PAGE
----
Investigators at St. Jude Children's Research Hospital have demonstrated in mice a way that might reduce the time it takes for a bone marrow transplant to rebuild a child's immune system, and so reduce the risk of potentially fatal virus infections that can occur during this time.
The St. Jude team showed that the current way of harvesting specific stem cells from donated bone marrow to capture many of the stem cells called CD34+ cells fails to capture many of the cells that might be more vigorous in reproducing and rebuilding the immune system. CD34+ cells give rise to a variety of blood cells including T lymphocytes, a critical part of the immune system that orchestrates the attack on invading microorganisms. The researchers showed in mice that most of the CD34+ stem cells left behind by the current harvesting method are especially vigorous in multiplying and producing T lymphocytes. In humans, the loss of many of these vigorous stem cells from the transplant might contribute to the delay in rebuilding the immune systema time lag that leaves children exposed to serious infections.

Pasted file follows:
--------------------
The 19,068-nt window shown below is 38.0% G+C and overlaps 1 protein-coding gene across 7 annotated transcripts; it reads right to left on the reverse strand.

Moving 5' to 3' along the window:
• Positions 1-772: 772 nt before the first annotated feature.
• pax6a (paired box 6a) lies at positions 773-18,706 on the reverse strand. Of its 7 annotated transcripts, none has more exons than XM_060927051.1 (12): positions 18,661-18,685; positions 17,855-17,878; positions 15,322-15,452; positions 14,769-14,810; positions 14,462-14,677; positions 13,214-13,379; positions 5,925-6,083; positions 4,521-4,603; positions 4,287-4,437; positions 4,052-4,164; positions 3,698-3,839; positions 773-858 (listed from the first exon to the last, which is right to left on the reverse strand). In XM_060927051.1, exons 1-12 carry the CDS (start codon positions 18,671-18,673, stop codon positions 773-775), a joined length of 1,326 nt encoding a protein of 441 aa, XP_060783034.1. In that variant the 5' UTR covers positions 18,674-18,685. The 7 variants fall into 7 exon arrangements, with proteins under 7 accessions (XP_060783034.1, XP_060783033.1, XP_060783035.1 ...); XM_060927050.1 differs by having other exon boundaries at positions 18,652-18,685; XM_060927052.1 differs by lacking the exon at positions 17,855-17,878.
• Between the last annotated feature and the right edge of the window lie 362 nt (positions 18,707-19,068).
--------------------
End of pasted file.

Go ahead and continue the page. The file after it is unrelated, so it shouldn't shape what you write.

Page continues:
The St. Jude finding is important because children whose own bone marrow stem cells have been destroyed by chemotherapy or radiation treatments for cancer routinely undergo bone marrow transplantation. Therefore, reducing the time it takes for the immune system to regenerate T lymphocytes would be an important step in reducing infection risk in these children and improving their long-term outcomes.
A report on this work appears in the current online issue of the journal Stem Cell.
Stem cells that give rise to T lymphocyteswhether they are a person's own stem cells or donated cellsnormally gather in the thymus gland in the chest. There the stem cells receive their "marching orders" as new T lymphocyte warriors against invading bacteria, viruses and other potentially dangerous targets including cancer cells, and they develop a specialized homi
Contact: Bonnie Kourvelas
St. Jude Children's Research Hospital